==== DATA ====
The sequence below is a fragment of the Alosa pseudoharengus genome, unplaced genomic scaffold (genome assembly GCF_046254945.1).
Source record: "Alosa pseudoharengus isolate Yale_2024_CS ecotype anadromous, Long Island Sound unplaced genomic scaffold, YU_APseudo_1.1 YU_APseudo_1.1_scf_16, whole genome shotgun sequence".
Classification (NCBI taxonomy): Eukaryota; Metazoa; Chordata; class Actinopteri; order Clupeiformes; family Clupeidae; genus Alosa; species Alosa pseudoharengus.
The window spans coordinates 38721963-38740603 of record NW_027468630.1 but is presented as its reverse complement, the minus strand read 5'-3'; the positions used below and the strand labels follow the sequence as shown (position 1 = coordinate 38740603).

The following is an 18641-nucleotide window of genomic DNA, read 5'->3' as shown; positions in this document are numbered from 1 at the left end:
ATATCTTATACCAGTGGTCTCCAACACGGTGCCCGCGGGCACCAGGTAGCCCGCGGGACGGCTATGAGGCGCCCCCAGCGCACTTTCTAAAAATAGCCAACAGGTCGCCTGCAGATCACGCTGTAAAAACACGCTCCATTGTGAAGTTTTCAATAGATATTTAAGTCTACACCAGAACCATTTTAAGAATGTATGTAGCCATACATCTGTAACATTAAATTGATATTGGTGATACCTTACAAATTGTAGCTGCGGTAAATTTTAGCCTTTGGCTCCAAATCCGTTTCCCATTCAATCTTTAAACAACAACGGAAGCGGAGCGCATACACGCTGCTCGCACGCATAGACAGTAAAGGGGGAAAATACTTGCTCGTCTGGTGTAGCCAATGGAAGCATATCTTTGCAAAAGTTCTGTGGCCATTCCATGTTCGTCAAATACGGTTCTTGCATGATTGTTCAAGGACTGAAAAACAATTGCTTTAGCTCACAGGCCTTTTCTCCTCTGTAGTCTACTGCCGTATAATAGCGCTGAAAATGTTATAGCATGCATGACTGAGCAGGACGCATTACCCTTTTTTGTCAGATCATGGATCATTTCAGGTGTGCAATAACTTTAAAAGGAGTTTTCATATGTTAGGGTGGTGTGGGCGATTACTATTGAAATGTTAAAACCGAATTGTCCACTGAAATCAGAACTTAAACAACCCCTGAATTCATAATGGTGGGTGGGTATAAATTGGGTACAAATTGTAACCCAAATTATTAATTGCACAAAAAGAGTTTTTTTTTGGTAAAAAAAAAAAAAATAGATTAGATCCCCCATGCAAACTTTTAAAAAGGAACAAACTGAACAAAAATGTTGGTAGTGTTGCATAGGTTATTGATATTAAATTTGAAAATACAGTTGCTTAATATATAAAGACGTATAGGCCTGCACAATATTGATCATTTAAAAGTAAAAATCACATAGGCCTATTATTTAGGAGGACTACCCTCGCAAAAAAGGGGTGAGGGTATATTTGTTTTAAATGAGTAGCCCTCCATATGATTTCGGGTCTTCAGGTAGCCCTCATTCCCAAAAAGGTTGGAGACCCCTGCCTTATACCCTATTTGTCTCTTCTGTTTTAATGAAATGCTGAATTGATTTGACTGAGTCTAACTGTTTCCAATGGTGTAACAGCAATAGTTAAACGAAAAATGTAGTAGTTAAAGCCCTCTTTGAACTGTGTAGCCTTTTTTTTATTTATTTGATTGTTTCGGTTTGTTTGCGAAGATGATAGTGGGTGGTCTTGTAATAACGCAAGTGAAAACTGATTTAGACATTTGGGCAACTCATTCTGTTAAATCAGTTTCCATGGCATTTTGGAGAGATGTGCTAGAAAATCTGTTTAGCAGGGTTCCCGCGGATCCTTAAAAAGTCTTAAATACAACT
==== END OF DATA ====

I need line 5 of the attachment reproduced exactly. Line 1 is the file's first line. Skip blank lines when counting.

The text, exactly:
The following is an 18641-nucleotide window of genomic DNA, read 5'->3' as shown; positions in this document are numbered from 1 at the left end: